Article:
There's no need to point out simplicity and intention of Oi! punk music but to see this in action was funny as hell. Inked, pierced, fierce and serious thugs - both male and female - were singing and dancing and taking their shirts off like at the early morning hour of a country wedding. If there were tables there there would be dancing on the tables, one-sentence-choruses were sung and chanted for long minutes and it was a celebration of gemeinschaft in its purest distilled form.

Pinnacle of the evening was some local football chant and angry guy behind me yelling to noone in particular in the chanting group on the other end of the hall: "Ma nabijem vas na Dinamo i na nogomet!"

Amused and in good spirits, geezers from Perkele played a bit more, returning for an encore ceremonially just like any pop performer would have and then they were gone. As well as 80 percent of the audience.

At 23:20 someone was up on stage and starting to play...

 ... but they did not seem to be Šank?! They were not bad in any way but I just cannot stomach ska so after some more mingling I set for home. I found out later this entertaining bunch were S-kapada.

So, what did I learn here?

That no matter how hard we press to be different there's just no escaping human condition. Whether jazzhead, punk or folkster - laughter is same, enjoyment is same, theatrics are same, need for belonging is the same.

We fill the same holes with fundamentally if not apparently same stuff.

Monday, April 22, 2013

Killed A Fox & Apey and the Pea @KSET 18Apr2013

On Thursday night I went to see what kind of remodeling shenanigans they did at KSET and when I'm already there to have a listen to some stoner rock. I did part of my homework before going there - listened to Apey and the Pea EP on their bandcamp page - but I also wanted to be surprised a bit so I steered clear from too many information on Killed a Fox, which proved to be excellent, excellent decision.

I came early, with company, and had a drink while catching up with friends. Met some interesting people. Mingled a bit with musicians. Caught quite a few interesting rumors and validated my concert roster for Spring season.

Before long we spotted a band climbing on stage so we went inside to listen.

After short introduction and presenting new addition to the band (bass) Killed a Fox started to play and it was one most pleasant surprise. As I understand they did not have any gigs for some time and this was their first gig both in a long time and with a new bass player and on top of all that they are currently in process of recording new songs. You can listen to their materials here on their Myspace page and they are great, but stuff sounded so much more lively and firm live, I'm not even sure that they performed any of these songs. In short, they were freaking great! Emotional, bouncy, filled with energy and kind of spiteful jest, they kicked ass and they absolutely steamed up the place.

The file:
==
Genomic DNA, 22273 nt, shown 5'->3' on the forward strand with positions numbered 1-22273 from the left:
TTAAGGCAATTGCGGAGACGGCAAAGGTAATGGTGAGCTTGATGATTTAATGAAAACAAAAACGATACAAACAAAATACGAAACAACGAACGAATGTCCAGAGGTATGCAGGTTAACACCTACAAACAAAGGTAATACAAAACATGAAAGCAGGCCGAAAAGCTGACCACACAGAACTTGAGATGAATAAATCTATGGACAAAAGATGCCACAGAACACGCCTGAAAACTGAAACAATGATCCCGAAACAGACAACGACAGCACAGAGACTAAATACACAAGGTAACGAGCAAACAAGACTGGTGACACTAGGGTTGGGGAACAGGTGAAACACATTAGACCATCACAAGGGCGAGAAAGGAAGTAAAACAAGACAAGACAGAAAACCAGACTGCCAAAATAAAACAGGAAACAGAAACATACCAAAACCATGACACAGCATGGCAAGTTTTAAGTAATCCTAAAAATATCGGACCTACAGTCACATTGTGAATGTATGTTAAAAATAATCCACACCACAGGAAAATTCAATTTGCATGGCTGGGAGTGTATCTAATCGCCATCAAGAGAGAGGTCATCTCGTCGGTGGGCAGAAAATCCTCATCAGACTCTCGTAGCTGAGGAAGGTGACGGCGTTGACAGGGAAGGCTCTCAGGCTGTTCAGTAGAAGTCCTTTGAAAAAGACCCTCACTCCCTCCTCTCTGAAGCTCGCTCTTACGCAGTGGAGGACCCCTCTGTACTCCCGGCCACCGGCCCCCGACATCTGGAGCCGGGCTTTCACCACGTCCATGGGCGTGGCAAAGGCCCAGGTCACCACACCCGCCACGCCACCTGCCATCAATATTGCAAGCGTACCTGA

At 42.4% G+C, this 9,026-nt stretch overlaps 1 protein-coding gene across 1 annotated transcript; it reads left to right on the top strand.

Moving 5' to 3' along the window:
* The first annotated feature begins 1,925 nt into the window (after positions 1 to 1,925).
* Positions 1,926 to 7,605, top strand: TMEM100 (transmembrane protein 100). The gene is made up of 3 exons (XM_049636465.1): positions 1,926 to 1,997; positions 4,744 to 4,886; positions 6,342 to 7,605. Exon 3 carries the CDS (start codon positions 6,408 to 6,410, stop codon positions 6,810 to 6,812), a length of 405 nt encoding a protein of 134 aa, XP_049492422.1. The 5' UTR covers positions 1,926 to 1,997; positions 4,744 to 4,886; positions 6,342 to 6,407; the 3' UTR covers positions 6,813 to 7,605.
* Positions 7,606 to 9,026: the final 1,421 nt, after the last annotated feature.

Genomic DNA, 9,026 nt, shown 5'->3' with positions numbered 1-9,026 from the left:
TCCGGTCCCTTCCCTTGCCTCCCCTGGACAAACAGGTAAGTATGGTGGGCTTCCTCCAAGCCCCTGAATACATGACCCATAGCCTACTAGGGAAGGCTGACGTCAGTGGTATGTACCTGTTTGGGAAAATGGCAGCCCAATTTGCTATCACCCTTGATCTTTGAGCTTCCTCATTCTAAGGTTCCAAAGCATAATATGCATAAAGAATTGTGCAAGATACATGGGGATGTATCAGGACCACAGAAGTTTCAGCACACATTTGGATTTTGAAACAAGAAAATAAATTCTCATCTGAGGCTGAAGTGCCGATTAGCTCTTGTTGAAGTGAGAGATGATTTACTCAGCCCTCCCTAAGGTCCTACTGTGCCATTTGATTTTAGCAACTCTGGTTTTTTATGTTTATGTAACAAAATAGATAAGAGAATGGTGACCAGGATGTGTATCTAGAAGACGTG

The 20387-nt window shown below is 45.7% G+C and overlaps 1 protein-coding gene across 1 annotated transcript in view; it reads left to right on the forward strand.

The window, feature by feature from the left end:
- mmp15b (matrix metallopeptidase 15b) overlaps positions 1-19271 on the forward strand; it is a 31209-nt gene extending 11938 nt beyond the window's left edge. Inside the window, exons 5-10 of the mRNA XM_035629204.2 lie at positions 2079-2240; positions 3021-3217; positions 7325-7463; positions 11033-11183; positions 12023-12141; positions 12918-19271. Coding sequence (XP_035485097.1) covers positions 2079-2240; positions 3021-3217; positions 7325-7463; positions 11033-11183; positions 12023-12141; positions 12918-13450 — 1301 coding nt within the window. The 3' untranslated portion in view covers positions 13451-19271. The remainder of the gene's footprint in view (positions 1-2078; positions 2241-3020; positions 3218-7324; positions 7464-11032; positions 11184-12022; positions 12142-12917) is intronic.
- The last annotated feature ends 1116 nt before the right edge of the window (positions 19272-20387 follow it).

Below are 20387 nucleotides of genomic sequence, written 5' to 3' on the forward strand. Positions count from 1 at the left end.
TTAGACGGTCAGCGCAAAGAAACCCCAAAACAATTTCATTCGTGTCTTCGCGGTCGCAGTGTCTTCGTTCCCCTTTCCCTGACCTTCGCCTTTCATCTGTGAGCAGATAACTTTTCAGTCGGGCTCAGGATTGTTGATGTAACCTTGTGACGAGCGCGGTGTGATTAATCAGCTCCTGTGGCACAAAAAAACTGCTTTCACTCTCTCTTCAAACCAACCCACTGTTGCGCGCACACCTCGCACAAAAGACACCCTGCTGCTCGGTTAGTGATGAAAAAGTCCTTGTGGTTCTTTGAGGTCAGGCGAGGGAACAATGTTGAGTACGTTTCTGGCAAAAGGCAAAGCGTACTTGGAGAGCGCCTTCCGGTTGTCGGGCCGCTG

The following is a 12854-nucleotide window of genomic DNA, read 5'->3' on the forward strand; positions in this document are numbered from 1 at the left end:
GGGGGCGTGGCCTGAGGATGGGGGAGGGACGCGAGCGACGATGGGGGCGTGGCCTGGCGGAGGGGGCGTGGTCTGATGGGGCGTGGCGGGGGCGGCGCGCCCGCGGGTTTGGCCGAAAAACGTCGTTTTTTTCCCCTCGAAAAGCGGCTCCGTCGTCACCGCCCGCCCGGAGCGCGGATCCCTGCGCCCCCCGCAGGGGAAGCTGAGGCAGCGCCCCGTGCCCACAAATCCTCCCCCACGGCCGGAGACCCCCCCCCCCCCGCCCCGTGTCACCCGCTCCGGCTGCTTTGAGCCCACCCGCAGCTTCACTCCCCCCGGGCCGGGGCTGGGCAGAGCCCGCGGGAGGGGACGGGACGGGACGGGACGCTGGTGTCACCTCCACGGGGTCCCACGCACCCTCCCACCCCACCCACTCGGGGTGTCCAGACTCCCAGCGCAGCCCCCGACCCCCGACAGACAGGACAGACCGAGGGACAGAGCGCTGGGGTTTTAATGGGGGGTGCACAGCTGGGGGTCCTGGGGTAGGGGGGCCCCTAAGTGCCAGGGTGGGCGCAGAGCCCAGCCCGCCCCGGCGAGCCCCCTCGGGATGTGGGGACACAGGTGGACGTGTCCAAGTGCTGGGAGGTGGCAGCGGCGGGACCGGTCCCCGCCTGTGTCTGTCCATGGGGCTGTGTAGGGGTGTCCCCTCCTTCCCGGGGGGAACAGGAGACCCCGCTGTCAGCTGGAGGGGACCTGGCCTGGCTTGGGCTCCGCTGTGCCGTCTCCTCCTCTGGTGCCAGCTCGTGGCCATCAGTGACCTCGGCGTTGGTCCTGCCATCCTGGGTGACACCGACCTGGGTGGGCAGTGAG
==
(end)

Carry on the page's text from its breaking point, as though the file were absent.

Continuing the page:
Impressive, to say the least.

I was very pleased and utterly amused as it is but when they played cover of Cure's Lullaby my heart was totally lost. I cannot remember the last time heard something so fun. Keeping my ear out for their new release will be a must.

Apey and the Pea came after them as a bit of an anticlimax.

They were styled OK, followed the appropriate etiquette, their music was well rehearsed and technically valid - but it just lacked any life. It felt flat and frontman was leaving the impression of arrogance and playing just to get it over with. It was slow-paced and somehow forced. Whole thing was sad because it really sounds great on the album and it feels like this would have inner sexiness and power that even more famous bands do not have - listening from the album it feels like this would be great music to hear on a enormous stadium concert! - but it did not seem like that live.

But well, everybody's entitled to a bad day. I think I'm gonna give them another chance if they happen to come by again.

And one last thing, in case you were wondering: KSET remodeling shenanigans seem to be just tiny differences in toilet stall heights.

Sunday, April 21, 2013

Go No Go @Prostor Do 19Apr2013

I meant to go see Go No Go for ages now but every time there was gig somewhere something came up; it was on school night, there were overlapping other gigs, sickness, "wrong weekend" (term familiar to all divorced parents anywhere). I came closest to going to see them play when Potlista had their birthday party at Attack! - and it was close, but no cigar!

So when a friend sent me invite for Žur featuring Go No Go that was to happen last Friday I fell over myself from happiness and after I picked myself up and dusted off some, I hatched a plan to overcome all difficulties...

... and I was there before the band plugged in.

I like Prostor Do

It is clean, ventilation is excellent, waiters are attentive and bright and toilet equipped with necessities at all times of night. Taking all that into consideration I do not mind much that sound there is usually less than perfect. Actually I think that most of my objections could be resolved by just turning the volume down a notch or two - but, alas - with that much people who only come there to talk to each other and the notion that with ingestion of alcohol din tolerance goes up there remains nothing to be done except be understanding. So I do my best (what seldom proves simple) and exercise understanding.

After some greeting nods and a bit of waiting spent in gazing at pleasant interpersonal scenes I was glad to see the band going on stage.

"Hello, we are Go No Go and this is our first independent concert. It is great to greet you all here because this place, actually the place next door - Spunk - is the place where we first, over some drinks, decided we're gonna have a band. And here we are. So, we're going to play all of the songs we have for you." - said the lead singer and then they kicked ass of that aforementioned songs.

It was excellent!